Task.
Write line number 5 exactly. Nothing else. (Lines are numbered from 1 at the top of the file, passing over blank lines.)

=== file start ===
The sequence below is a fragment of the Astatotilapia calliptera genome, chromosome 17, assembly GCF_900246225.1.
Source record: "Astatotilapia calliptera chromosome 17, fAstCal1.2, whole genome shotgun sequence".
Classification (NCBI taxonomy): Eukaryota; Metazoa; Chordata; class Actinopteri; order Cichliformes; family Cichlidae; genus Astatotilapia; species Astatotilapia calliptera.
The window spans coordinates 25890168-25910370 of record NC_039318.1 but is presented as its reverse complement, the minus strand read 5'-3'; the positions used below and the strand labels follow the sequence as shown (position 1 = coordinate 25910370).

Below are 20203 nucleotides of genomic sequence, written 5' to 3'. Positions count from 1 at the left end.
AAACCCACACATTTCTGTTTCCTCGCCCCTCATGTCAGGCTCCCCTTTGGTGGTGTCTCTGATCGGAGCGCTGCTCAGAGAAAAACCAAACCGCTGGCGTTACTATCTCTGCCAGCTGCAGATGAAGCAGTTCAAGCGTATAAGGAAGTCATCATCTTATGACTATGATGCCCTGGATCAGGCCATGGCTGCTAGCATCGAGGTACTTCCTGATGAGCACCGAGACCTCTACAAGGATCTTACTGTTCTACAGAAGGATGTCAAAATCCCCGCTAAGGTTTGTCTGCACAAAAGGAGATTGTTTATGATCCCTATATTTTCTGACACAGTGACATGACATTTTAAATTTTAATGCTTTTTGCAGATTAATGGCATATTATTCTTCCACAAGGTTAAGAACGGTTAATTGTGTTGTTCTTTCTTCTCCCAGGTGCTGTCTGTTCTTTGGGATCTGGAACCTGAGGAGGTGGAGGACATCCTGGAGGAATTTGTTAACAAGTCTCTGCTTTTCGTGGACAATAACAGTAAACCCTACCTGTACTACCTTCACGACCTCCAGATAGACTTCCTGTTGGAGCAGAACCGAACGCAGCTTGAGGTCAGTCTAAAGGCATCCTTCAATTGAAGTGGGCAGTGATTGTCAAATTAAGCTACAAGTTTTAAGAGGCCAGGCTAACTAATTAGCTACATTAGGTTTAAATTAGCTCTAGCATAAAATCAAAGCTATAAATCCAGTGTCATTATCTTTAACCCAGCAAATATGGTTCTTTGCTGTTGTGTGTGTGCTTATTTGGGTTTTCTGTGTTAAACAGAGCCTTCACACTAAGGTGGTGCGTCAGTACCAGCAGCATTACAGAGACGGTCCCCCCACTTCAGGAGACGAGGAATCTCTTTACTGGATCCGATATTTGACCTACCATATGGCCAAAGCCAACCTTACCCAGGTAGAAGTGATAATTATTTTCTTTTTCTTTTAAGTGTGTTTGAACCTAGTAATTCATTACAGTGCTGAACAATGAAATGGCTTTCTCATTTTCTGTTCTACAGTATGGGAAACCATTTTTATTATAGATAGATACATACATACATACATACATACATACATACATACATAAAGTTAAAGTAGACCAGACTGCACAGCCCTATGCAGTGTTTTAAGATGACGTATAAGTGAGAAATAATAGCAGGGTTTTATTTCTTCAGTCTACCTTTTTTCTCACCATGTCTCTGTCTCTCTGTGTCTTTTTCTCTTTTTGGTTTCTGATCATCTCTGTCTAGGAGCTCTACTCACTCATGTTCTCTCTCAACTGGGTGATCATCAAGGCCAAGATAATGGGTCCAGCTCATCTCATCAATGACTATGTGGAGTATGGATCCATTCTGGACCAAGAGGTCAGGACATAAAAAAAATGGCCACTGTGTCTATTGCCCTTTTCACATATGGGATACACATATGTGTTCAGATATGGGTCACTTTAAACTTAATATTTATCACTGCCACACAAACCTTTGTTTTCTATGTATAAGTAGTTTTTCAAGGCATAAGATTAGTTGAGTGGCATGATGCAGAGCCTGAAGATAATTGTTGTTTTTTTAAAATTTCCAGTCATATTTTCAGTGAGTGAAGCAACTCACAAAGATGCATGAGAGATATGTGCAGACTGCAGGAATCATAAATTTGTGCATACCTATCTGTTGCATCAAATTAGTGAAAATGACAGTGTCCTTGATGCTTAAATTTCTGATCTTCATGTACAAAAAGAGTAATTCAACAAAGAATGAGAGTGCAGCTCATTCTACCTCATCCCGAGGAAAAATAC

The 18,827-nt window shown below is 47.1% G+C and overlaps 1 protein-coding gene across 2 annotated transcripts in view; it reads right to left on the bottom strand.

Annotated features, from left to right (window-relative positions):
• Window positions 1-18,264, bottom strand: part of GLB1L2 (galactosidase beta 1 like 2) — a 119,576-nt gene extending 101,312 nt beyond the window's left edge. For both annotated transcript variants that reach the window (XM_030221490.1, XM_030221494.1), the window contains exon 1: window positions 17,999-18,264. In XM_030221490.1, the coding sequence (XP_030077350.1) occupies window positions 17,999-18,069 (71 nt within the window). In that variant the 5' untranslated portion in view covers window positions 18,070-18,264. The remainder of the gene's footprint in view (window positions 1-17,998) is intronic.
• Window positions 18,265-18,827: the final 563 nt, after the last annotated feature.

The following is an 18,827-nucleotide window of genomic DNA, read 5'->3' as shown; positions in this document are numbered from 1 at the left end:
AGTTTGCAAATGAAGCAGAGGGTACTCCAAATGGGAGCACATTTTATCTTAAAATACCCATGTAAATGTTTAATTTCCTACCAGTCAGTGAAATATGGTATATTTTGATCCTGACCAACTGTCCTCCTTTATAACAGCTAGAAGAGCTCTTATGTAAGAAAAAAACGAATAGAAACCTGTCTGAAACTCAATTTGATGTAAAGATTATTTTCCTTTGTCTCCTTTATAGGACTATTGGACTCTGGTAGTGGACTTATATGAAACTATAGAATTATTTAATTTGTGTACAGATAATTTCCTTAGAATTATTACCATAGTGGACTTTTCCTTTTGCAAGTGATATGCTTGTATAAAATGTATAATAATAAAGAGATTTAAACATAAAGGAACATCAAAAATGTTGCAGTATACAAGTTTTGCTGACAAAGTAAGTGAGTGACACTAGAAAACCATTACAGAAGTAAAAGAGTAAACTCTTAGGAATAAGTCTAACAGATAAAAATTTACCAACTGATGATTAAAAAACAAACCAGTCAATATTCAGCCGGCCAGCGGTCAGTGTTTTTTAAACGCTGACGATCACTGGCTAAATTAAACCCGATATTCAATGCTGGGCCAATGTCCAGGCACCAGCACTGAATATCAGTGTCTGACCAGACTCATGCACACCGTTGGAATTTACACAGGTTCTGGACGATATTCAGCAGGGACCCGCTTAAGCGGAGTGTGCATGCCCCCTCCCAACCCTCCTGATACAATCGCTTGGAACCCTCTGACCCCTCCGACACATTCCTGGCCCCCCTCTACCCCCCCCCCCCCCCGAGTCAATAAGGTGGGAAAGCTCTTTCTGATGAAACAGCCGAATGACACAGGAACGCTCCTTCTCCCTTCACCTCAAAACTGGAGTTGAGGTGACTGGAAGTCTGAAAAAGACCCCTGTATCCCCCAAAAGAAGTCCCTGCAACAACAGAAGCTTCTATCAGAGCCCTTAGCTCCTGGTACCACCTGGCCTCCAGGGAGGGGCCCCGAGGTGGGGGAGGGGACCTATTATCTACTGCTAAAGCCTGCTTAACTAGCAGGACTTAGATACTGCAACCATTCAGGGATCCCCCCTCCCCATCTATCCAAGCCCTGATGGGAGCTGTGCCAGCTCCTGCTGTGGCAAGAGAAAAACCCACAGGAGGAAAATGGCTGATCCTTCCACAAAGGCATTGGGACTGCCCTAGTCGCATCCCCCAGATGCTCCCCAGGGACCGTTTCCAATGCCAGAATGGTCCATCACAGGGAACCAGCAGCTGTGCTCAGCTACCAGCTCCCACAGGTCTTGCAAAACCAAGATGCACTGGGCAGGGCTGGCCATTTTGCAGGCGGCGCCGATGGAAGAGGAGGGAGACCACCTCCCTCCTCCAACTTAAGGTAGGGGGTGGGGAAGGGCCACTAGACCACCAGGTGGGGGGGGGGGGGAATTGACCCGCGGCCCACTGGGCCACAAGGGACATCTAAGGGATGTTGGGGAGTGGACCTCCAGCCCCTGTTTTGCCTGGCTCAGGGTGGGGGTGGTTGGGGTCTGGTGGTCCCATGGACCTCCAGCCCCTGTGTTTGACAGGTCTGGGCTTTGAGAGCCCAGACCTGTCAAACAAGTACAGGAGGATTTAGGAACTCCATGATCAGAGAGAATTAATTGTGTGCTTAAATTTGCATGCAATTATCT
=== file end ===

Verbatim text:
Below are 20203 nucleotides of genomic sequence, written 5' to 3'. Positions count from 1 at the left end.